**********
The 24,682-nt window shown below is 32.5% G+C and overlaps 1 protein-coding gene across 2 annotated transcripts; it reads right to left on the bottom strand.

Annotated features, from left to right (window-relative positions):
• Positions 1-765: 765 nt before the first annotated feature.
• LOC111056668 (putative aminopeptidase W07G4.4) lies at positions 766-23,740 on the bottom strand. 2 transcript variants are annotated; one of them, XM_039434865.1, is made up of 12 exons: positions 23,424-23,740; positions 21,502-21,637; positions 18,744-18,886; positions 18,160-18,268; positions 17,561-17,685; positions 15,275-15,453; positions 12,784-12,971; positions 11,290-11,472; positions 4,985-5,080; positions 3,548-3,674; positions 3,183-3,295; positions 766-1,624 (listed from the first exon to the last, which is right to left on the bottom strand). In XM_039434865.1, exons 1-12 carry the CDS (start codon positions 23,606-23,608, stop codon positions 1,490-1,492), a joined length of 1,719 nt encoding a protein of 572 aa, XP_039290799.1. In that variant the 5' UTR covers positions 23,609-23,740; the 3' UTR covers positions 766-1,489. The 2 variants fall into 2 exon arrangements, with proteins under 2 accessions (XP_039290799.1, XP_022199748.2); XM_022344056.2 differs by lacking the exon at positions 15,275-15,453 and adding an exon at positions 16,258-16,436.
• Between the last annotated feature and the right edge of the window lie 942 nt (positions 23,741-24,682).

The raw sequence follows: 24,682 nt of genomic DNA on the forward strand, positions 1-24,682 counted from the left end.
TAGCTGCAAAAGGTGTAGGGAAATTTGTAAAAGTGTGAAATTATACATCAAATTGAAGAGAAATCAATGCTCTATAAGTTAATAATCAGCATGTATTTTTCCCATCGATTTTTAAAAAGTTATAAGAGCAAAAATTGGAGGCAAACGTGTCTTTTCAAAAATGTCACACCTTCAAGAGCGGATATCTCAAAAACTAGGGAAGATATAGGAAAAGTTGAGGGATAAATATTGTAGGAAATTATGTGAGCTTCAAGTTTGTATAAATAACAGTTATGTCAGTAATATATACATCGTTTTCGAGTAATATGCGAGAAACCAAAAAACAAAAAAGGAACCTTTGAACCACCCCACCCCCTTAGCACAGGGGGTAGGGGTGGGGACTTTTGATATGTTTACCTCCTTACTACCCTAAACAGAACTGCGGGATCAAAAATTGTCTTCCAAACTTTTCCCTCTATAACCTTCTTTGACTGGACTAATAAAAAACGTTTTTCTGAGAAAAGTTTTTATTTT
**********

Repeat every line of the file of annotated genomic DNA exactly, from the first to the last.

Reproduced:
The 24,682-nt window shown below is 32.5% G+C and overlaps 1 protein-coding gene across 2 annotated transcripts; it reads right to left on the bottom strand.

Annotated features, from left to right (window-relative positions):
• Positions 1-765: 765 nt before the first annotated feature.
• LOC111056668 (putative aminopeptidase W07G4.4) lies at positions 766-23,740 on the bottom strand. 2 transcript variants are annotated; one of them, XM_039434865.1, is made up of 12 exons: positions 23,424-23,740; positions 21,502-21,637; positions 18,744-18,886; positions 18,160-18,268; positions 17,561-17,685; positions 15,275-15,453; positions 12,784-12,971; positions 11,290-11,472; positions 4,985-5,080; positions 3,548-3,674; positions 3,183-3,295; positions 766-1,624 (listed from the first exon to the last, which is right to left on the bottom strand). In XM_039434865.1, exons 1-12 carry the CDS (start codon positions 23,606-23,608, stop codon positions 1,490-1,492), a joined length of 1,719 nt encoding a protein of 572 aa, XP_039290799.1. In that variant the 5' UTR covers positions 23,609-23,740; the 3' UTR covers positions 766-1,489. The 2 variants fall into 2 exon arrangements, with proteins under 2 accessions (XP_039290799.1, XP_022199748.2); XM_022344056.2 differs by lacking the exon at positions 15,275-15,453 and adding an exon at positions 16,258-16,436.
• Between the last annotated feature and the right edge of the window lie 942 nt (positions 23,741-24,682).

The raw sequence follows: 24,682 nt of genomic DNA on the forward strand, positions 1-24,682 counted from the left end.
TAGCTGCAAAAGGTGTAGGGAAATTTGTAAAAGTGTGAAATTATACATCAAATTGAAGAGAAATCAATGCTCTATAAGTTAATAATCAGCATGTATTTTTCCCATCGATTTTTAAAAAGTTATAAGAGCAAAAATTGGAGGCAAACGTGTCTTTTCAAAAATGTCACACCTTCAAGAGCGGATATCTCAAAAACTAGGGAAGATATAGGAAAAGTTGAGGGATAAATATTGTAGGAAATTATGTGAGCTTCAAGTTTGTATAAATAACAGTTATGTCAGTAATATATACATCGTTTTCGAGTAATATGCGAGAAACCAAAAAACAAAAAAGGAACCTTTGAACCACCCCACCCCCTTAGCACAGGGGGTAGGGGTGGGGACTTTTGATATGTTTACCTCCTTACTACCCTAAACAGAACTGCGGGATCAAAAATTGTCTTCCAAACTTTTCCCTCTATAACCTTCTTTGACTGGACTAATAAAAAACGTTTTTCTGAGAAAAGTTTTTATTTT